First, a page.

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Technology and transparency: the path to a modern Congress?

We’re starting to see the direction of a committee dedicated to changing Capitol Hill.

Derek Kilmer
Rep. Derek Kilmer (D-WA), chair of the House Select Committee on Congressional Modernization
Drew Angerer/Getty Images

At a time when Congress has arguably been more contentious than ever, the House Select Committee on Congressional Modernization has been unusually harmonious. Discussions have not followed partisan lines, while witnesses chat amiably with committee members. This is partly due to the committee, so far, avoiding controversial issues such as decentralizing Congress by moving power away from the party leadership. The committee does not have legislative power, and it can only make recommendations with a two-thirds vote.

On May 23, the committee made its first round of recommendations, suggesting that Congress should:

  • Adopt a consistent data structure throughout all parts of the legislative process in order to make it easier to track development and evolution of legislation
  • Develop software that shows in real time how proposals would amend legislation and current law
  • Update how information is provided to the public
  • Develop a database to show whether federal agencies have current funding authorization
  • Create a public, centralized database to provide results of committee votes

Most of these recommendations would not profoundly change the operations of Congress. They share two themes: a desire to increase transparency and a faith in technology.

A May 10 hearing on transparency drew out differences on the topic. Daniel Schuman of Demand Progress, Josh Tauberer of GovTrack, and Bob Reeves, deputy clerk of the House of Representatives, discussed ways to use technology to improve transparency, as much within the House as for citizens outside the institution. They discussed creating a legislative branch chief data officer to improve congressional and public access to legislative information and to facilitate the emergence of legislative data standards. They also proposed improving access to lobbying data.

But Frances Lee of the University of Maryland argued that transparency has often created unintended consequences. She argued that open committee hearings and recorded votes in committee have mostly benefited lobbyists, given that most ordinary citizens pay little attention to the legislative process. But the committee members and the witnesses seemed united by the belief that Congress needs greater internal transparency so that rank-and-file members are better apprised of the happenings in their own body: the content of legislation, the scheduling of votes, the functioning of committees.

On June 5, the committee considered the matter of improving constituent outreach by congressional offices. Right now, Capitol Hill staff are confronting a deluge of constituent email, but much of it is prompted by activist groups and is relatively low-quality. In turn, congressional staff find that most of their responses to constituents are not read.

Witnesses — including Brad Fitch of the Congressional Management Foundation, Marci Harris of PopVox, and Michael Neblo of Ohio State University — offered a variety of solutions. Online town halls could offer more in-depth engagement between members and constituents. Fitch called for a task force of current congressional press secretaries to devise strategies to update constituent communication. Rep. Emanuel Cleaver (D-MO) and the witnesses agreed on the insight that, due to the decline in local news, many citizens only pay attention to the federal government. As such, members of Congress often find themselves contacted about purely local issues.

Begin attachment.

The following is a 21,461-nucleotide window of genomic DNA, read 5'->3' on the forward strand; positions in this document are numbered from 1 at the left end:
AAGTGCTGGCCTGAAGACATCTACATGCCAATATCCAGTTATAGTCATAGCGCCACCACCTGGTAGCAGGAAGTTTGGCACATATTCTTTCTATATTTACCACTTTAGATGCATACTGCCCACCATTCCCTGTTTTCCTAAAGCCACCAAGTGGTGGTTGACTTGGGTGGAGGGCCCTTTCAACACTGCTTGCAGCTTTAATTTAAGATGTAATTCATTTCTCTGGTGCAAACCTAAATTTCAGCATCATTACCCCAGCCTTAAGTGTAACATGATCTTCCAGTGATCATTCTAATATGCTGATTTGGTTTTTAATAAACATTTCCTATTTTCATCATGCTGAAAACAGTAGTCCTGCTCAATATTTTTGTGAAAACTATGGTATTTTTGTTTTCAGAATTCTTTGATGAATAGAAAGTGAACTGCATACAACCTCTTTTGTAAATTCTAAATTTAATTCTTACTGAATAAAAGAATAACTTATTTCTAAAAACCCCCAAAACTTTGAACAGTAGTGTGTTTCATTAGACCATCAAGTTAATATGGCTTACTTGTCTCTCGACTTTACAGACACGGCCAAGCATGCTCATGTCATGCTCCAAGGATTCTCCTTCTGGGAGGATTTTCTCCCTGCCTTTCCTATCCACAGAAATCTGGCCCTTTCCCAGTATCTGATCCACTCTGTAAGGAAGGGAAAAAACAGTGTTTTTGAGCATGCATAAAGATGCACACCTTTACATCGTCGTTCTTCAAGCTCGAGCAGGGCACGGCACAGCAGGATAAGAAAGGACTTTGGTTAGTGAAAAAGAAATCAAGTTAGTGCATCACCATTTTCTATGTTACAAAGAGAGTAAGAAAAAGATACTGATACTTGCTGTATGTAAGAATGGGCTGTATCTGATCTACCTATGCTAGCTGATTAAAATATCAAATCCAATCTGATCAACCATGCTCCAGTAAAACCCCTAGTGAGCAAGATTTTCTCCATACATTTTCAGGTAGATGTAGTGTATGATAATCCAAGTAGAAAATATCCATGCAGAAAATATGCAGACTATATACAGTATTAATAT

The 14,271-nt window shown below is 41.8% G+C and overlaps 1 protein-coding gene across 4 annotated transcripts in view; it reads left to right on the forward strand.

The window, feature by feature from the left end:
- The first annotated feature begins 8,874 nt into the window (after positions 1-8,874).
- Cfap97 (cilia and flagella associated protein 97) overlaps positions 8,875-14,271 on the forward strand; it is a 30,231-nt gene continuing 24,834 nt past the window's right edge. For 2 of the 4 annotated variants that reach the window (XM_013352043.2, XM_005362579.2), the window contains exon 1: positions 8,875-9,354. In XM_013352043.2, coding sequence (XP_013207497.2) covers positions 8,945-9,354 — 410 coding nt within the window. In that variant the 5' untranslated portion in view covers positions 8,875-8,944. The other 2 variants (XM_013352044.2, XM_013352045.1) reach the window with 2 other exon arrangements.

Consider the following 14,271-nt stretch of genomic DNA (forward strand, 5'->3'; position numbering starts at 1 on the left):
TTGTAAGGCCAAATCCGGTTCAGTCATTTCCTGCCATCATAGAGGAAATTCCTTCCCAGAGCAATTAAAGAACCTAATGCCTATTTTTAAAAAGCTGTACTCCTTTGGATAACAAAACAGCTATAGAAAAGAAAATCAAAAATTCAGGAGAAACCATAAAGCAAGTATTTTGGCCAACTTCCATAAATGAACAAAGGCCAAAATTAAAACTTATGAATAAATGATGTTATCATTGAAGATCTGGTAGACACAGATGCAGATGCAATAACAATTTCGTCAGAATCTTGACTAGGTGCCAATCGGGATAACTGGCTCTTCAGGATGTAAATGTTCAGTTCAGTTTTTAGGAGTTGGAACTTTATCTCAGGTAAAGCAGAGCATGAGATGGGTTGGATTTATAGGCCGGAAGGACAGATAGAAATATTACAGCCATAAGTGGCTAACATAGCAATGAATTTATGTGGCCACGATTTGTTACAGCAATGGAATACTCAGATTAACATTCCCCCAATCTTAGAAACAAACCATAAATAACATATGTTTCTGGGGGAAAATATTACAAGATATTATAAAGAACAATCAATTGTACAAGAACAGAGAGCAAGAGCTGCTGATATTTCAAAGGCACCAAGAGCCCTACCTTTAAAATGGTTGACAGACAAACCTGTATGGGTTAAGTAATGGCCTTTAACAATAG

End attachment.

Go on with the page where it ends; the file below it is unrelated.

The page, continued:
All participants seemed united in their belief that Capitol Hill was far behind the times technologically. Congressional offices could share information about innovations, while Congress could buy computer equipment in bulk.

Other issues could spark greater controversy. Many observers see the low pay for congressional staff as one of the factors that diminish congressional effectiveness. Increasing salaries for congressional staff could potentially require increasing congressional pay, an always-controversial idea. In their testimony before the committee, members of Congress made a variety of arguments in favor of increasing pay for congressional staff: the need to compete with lobbying firms, the private sector, and the executive branch; the desire to have a more diverse pool of congressional staff; the high cost of living in Washington, DC. But the recent revolt against increasing congressional pay makes such a shift seem unlikely.

The committee has discussed improving the hiring process, paying interns, diversifying staff, and improving staff benefits — goals that may pose less political danger. Members, both former and current, have discussed the desire to decentralize power away from the party leadership, But so far, the committee has not dwelled on this issue.

The select committee will continue its work over the year. Even if its recommendations do not become law, it can still add to the broader movement to restore congressional capacity. And even if the committee does not propose any changes that will radically alter the functioning of Congress, gradual improvements may still be worthwhile. Congress watchers are eagerly awaiting further recommendations from the committee.